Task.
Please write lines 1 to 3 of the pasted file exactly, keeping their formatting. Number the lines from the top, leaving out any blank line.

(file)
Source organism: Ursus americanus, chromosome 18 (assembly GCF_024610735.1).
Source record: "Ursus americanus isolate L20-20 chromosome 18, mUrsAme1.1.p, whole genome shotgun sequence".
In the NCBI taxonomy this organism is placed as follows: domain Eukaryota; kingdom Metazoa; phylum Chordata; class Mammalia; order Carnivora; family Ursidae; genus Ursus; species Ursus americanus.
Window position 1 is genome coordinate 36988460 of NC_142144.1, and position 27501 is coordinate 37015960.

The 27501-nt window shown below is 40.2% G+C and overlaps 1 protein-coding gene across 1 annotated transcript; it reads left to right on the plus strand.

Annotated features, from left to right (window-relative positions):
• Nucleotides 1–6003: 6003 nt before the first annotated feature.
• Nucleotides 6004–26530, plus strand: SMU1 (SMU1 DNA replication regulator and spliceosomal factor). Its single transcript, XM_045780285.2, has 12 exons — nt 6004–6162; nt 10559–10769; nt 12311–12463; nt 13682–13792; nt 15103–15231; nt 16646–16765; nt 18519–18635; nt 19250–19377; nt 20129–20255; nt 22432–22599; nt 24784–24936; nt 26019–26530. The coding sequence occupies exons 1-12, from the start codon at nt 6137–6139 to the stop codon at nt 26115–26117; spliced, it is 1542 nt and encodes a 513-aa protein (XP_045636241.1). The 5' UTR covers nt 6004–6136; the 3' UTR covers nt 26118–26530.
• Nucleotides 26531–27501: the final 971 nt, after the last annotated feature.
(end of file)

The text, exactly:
Source organism: Ursus americanus, chromosome 18 (assembly GCF_024610735.1).
Source record: "Ursus americanus isolate L20-20 chromosome 18, mUrsAme1.1.p, whole genome shotgun sequence".
In the NCBI taxonomy this organism is placed as follows: domain Eukaryota; kingdom Metazoa; phylum Chordata; class Mammalia; order Carnivora; family Ursidae; genus Ursus; species Ursus americanus.